New York – One Month In

Zip.

That's the only word I can think of to describe my first month in New York. The time has flown by thanks, in a large part, to the sheer amount that has happened in the last 30 days.

For anybody who has been in a similar position, the 3 main questions when you first leave the airport are; 'Where am I going to live?', 'What am I going to do?' and 'Will I enjoy it?!'.

Here's how I got on with all three.

Accommodation

Ten days in, and ten viewings later, I finally found a place that ticked all the boxes. Close to a subway? Check. Nice area? Check. Affordable? Check-ish - let's just say it's not bad for a place 15 minutes from Manhattan.

Brooklyn Bridge

While I found the place after 10 days, it was another 2 weeks before I could move in. This meant that it was almost a full month of long trips into the city from Westchester - taking between 90 minutes and 2 hours to get to lower Manhattan. In other words, the same length of time from Monaghan to Dublin - I certainly won't miss the commute.

I am now based in Astoria, a lively area in it's own right, and only 15 minutes to mid-town. I haven't had much time yet to check out the local area but so far, so good.

Job Search

As I write, this is still a work in progress - but progress is the operative word.

Until I had accommodation under the belt, I couldn't properly focus on the job hunt as my time was spent in the housing section of the classifieds as opposed to the job boards. When I did start, I was using a mix of LinkedIn and Indeed to search for roles. There is plenty up there but more often that not it feels like you are submitting your resume into the ether - the response rate is not high. Having said that I have a target for job submissions per day and this contributes a lot to that. It's a numbers game as much as anything.

Midtown-nyc

In conjunction with that I had updated my location on LinkedIn to New York and set my title to 'Actively seeking a new role'. This attracted a lot (of very welcome!) enquiries from recruiters. Most of these roles were a good fit, and one in particular was a great fit but the visa was an issue. Dealing with a recruiter instead of directly with the hiring company makes it more difficult to smooth over these concerns.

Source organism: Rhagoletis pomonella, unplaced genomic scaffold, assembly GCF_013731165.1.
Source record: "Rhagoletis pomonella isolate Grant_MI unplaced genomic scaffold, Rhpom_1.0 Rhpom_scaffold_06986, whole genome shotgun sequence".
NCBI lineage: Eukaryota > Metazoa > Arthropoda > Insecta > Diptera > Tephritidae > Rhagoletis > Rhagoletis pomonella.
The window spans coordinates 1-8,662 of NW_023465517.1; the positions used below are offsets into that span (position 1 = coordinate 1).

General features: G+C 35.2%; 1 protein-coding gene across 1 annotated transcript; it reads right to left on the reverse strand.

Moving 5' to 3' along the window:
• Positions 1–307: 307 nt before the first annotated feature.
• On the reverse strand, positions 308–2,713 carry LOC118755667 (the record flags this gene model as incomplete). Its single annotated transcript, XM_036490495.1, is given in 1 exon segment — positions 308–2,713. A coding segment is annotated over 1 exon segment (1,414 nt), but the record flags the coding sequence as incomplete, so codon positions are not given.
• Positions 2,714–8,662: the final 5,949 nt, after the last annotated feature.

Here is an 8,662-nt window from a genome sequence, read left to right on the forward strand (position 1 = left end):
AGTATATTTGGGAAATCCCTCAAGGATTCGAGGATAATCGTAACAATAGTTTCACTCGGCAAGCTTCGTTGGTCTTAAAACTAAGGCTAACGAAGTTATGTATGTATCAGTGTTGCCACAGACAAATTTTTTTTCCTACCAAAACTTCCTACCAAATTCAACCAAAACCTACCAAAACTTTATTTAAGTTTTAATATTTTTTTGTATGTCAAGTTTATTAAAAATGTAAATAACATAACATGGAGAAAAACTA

Even since before I left in July I had been reaching out to a lot of people in the Irish American community and the digital/marketing sphere in New York. The response from this has been great with many going out of their way to be of assistance - including a resume re-write and plenty of sage advice. I switched on the trial version of LinkedIn Premium at the start of August to give my social networking a further boost (though in truth it makes little difference).

It was only last week when Craigslist was recommended to me as a good source of the type of roles I'm looking for i.e. dealing directly with companies with an immediate need, avoiding getting lost in the Applicant Tracking Systems on the major jobs boards etc. By the end of the day I had my first face-to-face interview set up. Goes to show the importance of working smarter, not harder.

empire-state-building

Networking

Honestly, I could probably have put this under Fun Stuff.